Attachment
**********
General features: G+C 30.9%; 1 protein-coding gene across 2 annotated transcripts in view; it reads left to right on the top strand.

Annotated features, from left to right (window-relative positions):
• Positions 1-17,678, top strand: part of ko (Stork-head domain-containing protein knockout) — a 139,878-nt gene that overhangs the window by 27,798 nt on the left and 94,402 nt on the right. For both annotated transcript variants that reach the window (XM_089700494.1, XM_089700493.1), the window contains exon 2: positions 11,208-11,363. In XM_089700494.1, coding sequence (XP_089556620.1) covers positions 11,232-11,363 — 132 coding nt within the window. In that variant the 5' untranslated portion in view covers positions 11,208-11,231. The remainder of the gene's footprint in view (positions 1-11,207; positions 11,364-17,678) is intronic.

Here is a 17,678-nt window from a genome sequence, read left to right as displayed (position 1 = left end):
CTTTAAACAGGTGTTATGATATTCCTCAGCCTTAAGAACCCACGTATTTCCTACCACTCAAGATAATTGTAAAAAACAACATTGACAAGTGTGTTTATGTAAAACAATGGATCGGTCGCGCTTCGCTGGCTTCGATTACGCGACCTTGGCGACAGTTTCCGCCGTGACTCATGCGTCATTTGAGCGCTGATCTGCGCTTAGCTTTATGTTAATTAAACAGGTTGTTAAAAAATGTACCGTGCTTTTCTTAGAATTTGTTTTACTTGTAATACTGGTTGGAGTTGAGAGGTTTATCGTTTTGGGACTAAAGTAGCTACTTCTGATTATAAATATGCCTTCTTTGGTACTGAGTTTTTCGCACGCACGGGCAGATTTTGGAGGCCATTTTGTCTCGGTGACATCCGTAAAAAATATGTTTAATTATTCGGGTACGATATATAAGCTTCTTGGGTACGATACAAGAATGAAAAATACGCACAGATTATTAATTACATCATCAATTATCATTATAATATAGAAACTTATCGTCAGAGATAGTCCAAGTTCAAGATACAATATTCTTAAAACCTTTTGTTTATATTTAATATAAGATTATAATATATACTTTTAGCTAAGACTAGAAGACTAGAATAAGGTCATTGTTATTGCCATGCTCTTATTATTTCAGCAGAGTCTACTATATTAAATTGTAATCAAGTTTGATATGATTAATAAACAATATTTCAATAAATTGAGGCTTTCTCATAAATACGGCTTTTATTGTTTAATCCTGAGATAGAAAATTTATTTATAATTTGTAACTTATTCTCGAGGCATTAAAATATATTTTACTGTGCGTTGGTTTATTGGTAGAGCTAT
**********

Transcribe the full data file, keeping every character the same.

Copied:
General features: G+C 30.9%; 1 protein-coding gene across 2 annotated transcripts in view; it reads left to right on the top strand.

Annotated features, from left to right (window-relative positions):
• Positions 1-17,678, top strand: part of ko (Stork-head domain-containing protein knockout) — a 139,878-nt gene that overhangs the window by 27,798 nt on the left and 94,402 nt on the right. For both annotated transcript variants that reach the window (XM_089700494.1, XM_089700493.1), the window contains exon 2: positions 11,208-11,363. In XM_089700494.1, coding sequence (XP_089556620.1) covers positions 11,232-11,363 — 132 coding nt within the window. In that variant the 5' untranslated portion in view covers positions 11,208-11,231. The remainder of the gene's footprint in view (positions 1-11,207; positions 11,364-17,678) is intronic.

Here is a 17,678-nt window from a genome sequence, read left to right as displayed (position 1 = left end):
CTTTAAACAGGTGTTATGATATTCCTCAGCCTTAAGAACCCACGTATTTCCTACCACTCAAGATAATTGTAAAAAACAACATTGACAAGTGTGTTTATGTAAAACAATGGATCGGTCGCGCTTCGCTGGCTTCGATTACGCGACCTTGGCGACAGTTTCCGCCGTGACTCATGCGTCATTTGAGCGCTGATCTGCGCTTAGCTTTATGTTAATTAAACAGGTTGTTAAAAAATGTACCGTGCTTTTCTTAGAATTTGTTTTACTTGTAATACTGGTTGGAGTTGAGAGGTTTATCGTTTTGGGACTAAAGTAGCTACTTCTGATTATAAATATGCCTTCTTTGGTACTGAGTTTTTCGCACGCACGGGCAGATTTTGGAGGCCATTTTGTCTCGGTGACATCCGTAAAAAATATGTTTAATTATTCGGGTACGATATATAAGCTTCTTGGGTACGATACAAGAATGAAAAATACGCACAGATTATTAATTACATCATCAATTATCATTATAATATAGAAACTTATCGTCAGAGATAGTCCAAGTTCAAGATACAATATTCTTAAAACCTTTTGTTTATATTTAATATAAGATTATAATATATACTTTTAGCTAAGACTAGAAGACTAGAATAAGGTCATTGTTATTGCCATGCTCTTATTATTTCAGCAGAGTCTACTATATTAAATTGTAATCAAGTTTGATATGATTAATAAACAATATTTCAATAAATTGAGGCTTTCTCATAAATACGGCTTTTATTGTTTAATCCTGAGATAGAAAATTTATTTATAATTTGTAACTTATTCTCGAGGCATTAAAATATATTTTACTGTGCGTTGGTTTATTGGTAGAGCTAT